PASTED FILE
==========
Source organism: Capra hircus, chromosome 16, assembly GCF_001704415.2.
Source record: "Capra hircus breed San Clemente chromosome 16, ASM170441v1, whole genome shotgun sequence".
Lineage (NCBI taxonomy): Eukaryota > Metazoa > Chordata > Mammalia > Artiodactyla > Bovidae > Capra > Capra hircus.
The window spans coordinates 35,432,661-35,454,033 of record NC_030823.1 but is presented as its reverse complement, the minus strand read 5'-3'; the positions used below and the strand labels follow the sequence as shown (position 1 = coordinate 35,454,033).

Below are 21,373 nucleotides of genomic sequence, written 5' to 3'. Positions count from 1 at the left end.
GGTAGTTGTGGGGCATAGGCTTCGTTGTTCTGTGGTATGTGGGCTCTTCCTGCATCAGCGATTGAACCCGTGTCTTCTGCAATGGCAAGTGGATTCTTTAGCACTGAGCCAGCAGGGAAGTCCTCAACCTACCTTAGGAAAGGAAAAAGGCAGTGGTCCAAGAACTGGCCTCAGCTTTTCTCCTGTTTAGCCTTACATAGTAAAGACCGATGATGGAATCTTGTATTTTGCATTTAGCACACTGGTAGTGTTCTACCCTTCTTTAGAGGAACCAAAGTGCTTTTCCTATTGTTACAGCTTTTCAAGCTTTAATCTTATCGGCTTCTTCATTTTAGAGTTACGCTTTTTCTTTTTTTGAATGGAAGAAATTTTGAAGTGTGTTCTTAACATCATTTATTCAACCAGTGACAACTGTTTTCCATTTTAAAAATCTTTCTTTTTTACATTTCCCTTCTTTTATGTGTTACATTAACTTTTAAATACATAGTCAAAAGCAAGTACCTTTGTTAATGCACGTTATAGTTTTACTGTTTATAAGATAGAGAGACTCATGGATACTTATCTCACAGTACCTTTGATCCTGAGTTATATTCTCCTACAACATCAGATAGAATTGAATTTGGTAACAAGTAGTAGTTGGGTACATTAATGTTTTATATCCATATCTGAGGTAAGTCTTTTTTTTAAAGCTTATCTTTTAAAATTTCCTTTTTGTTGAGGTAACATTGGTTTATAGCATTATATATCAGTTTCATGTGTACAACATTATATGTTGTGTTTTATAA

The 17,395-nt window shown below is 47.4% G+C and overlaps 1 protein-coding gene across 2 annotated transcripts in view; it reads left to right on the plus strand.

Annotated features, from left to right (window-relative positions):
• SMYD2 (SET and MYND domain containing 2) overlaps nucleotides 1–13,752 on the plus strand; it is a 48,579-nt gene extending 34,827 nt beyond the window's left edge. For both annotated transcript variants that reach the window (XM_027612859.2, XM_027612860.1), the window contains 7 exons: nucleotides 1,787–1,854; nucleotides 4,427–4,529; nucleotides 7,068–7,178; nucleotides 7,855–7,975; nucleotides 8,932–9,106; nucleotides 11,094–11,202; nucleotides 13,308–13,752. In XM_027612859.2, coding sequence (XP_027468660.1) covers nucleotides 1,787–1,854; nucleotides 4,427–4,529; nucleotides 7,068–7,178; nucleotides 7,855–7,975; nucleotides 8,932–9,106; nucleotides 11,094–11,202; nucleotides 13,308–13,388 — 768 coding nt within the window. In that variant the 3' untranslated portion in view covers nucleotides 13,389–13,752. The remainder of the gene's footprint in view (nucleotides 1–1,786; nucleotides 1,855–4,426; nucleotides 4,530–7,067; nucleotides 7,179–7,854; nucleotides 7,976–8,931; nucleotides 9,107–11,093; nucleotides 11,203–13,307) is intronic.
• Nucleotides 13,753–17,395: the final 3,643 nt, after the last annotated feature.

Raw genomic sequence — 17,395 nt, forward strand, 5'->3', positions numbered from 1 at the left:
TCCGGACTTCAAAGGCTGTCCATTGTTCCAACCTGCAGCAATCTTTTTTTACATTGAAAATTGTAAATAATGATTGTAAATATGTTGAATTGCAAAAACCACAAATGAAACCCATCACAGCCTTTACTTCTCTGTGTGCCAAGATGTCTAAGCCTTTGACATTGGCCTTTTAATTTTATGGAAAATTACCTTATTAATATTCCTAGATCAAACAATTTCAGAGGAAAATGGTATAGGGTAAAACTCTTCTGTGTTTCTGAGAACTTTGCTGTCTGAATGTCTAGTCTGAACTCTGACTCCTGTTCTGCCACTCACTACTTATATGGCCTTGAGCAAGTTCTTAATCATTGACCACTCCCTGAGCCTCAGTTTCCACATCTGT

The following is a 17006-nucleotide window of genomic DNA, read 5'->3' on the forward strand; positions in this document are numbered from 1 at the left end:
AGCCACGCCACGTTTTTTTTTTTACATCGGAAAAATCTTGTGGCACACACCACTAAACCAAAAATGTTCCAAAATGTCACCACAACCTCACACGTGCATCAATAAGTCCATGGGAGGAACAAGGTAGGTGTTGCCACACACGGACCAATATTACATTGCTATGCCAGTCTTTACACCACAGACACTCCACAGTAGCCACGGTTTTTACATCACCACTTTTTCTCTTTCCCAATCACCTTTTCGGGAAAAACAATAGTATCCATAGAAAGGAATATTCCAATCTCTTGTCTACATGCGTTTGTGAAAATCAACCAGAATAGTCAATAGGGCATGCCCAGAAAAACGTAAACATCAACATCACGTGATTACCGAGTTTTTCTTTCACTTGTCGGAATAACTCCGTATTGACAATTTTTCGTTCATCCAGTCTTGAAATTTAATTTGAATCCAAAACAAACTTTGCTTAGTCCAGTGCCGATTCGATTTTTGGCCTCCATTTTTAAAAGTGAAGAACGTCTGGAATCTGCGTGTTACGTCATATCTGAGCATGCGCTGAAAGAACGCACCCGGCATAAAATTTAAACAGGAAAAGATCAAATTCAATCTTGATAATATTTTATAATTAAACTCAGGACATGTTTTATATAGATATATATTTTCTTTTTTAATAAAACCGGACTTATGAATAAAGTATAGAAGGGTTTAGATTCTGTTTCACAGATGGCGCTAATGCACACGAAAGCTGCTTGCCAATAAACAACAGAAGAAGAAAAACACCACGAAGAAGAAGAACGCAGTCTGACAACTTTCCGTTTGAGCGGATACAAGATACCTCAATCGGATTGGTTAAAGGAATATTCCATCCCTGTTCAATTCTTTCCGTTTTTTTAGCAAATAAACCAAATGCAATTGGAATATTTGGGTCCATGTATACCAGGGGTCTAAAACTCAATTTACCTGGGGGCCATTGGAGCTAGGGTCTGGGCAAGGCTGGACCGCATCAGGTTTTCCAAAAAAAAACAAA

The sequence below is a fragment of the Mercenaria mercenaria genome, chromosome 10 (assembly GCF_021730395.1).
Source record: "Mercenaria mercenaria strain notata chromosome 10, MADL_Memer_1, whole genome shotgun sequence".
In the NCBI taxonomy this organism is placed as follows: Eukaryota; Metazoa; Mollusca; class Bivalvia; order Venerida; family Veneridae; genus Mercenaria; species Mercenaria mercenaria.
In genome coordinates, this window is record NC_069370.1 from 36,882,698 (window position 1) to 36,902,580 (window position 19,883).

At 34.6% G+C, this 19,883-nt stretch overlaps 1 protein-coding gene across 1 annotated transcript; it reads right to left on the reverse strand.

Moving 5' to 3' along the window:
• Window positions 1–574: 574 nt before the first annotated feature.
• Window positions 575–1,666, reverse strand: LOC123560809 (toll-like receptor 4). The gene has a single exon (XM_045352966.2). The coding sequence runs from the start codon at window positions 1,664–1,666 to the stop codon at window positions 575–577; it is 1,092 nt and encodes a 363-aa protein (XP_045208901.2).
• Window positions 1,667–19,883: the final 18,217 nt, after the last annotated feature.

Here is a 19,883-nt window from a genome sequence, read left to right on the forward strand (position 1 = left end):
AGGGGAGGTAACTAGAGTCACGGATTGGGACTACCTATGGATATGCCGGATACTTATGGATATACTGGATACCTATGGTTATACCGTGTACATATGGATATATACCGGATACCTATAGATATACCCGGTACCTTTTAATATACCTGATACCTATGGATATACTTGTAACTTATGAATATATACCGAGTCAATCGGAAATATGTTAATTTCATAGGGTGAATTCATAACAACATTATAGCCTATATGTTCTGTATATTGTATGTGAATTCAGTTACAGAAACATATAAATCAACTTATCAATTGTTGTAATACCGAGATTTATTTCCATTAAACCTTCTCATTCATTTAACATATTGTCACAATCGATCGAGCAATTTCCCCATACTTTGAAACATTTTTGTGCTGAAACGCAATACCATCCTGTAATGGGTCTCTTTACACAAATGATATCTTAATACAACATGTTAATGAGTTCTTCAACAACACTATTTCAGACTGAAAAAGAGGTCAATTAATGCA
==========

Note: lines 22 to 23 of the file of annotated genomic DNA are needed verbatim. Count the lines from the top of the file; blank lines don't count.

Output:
• Window positions 575–1,666, reverse strand: LOC123560809 (toll-like receptor 4). The gene has a single exon (XM_045352966.2). The coding sequence runs from the start codon at window positions 1,664–1,666 to the stop codon at window positions 575–577; it is 1,092 nt and encodes a 363-aa protein (XP_045208901.2).
• Window positions 1,667–19,883: the final 18,217 nt, after the last annotated feature.